Protecting yourself against the rise of Cyber Crime

At Matrix Capital, we place a great deal of importance on data security.  Understanding the fast paced nature of cyber crime too; we recently attended a seminar on the issue to ensure we stay on top of the developments and risks.

Following this, we thought it would be useful to share some of the insight gained that will benefit our business owner clients and professional connections too.

First of all, some ‘did-you-knows’ that might help to put this subject into context:

  • £21.2bn is the cost of fraud to the private sector in the UK
  • 1 in 4 business have been the victim of fraud
  • 39% of businesses do not invest in any type of fraud prevention
  • Over one third of incidents are linked to cyber crime
  • 82% of firms believe they are too small for a cyber-crime attack

… Of course on a more personal level and unfortunately happening all too often – being a victim of fraud can and has quite frankly ruined people’s lives.

Types of fraud on the rise

  • Invoice or Mandate Fraud – receiving communications claiming to be from your client or supplier suggesting their bank details have changed, and for you to update your records.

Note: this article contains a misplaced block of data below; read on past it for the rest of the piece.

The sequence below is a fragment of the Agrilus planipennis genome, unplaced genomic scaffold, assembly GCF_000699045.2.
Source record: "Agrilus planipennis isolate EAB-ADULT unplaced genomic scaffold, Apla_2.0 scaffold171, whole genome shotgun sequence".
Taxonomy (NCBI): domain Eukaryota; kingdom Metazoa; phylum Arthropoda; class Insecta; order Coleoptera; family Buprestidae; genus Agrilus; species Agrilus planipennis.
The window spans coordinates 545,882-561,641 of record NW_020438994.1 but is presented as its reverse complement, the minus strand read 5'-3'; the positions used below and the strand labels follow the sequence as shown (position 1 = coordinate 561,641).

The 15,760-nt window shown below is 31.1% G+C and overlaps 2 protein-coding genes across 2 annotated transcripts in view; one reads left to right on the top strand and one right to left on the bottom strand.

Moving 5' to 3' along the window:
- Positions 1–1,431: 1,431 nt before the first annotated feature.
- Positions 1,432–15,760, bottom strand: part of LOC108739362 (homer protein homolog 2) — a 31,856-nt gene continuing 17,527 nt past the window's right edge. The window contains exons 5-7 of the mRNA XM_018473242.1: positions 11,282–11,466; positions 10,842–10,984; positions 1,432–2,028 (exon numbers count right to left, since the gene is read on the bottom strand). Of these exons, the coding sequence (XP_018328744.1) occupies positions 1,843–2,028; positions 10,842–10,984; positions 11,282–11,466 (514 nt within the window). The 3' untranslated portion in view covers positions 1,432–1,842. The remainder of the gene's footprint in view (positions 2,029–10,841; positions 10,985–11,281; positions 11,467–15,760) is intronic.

• Vishing – a type of telephone fraud that deceives people into revealing sensitive information.
  • Spear phishing – a targeted email that appears to be from an individual or business that you know, using ‘social engineering’ to have gathered specific information about you to make their communications seem more tailored and realistic.

Spear phishing was certainly the most worrying, as victims are much more likely to engage with whatever type of request is made (from bank details to visiting a harmful website), given the nature of the content.

So, be wary of what you post online and through social media – perhaps try typing your name into Google now and see what you can find, remembering if you can find it – others may be able to too and the information could be used against you.

Cyber Hygiene’ was the phrase used basically describing best practice for web security.

Tips included:

  • Back up your business critical data regularly, perhaps to the Cloud or a removable Hard Disk Drive.
  • Always update Security Software to the latest versions when prompted.
  • With regards to Passwords, do include symbols (i.e. £$!&) as well as numbers and capital letters in passwords – they are significantly harder to break. Change these regularly too.

What to look out for:

  • If you receive an unusual approach via email, a LinkedIn message or Facebook message containing content that seems too good to be true – it probably is.
  • Spoofed email addresses, links and phone numbers (mobile and landline)
  • The unexpected
  • Be careful what you click or download

Other recommendations I took away included that if you have key suppliers you deal with and want to be sure you are speaking with the right people when exchanging personal information, consider agreeing on a Password to vocalise, acting as an additional layer of security when necessary.

Also, if you suspect fraudulent activity, the place to report this is the Action Fraud website.

Hopefully you have found this a useful read. To finish on, here is a short video that I would encourage you to watch:

No comments yet.

Leave a Reply

Time limit is exhausted. Please reload the CAPTCHA.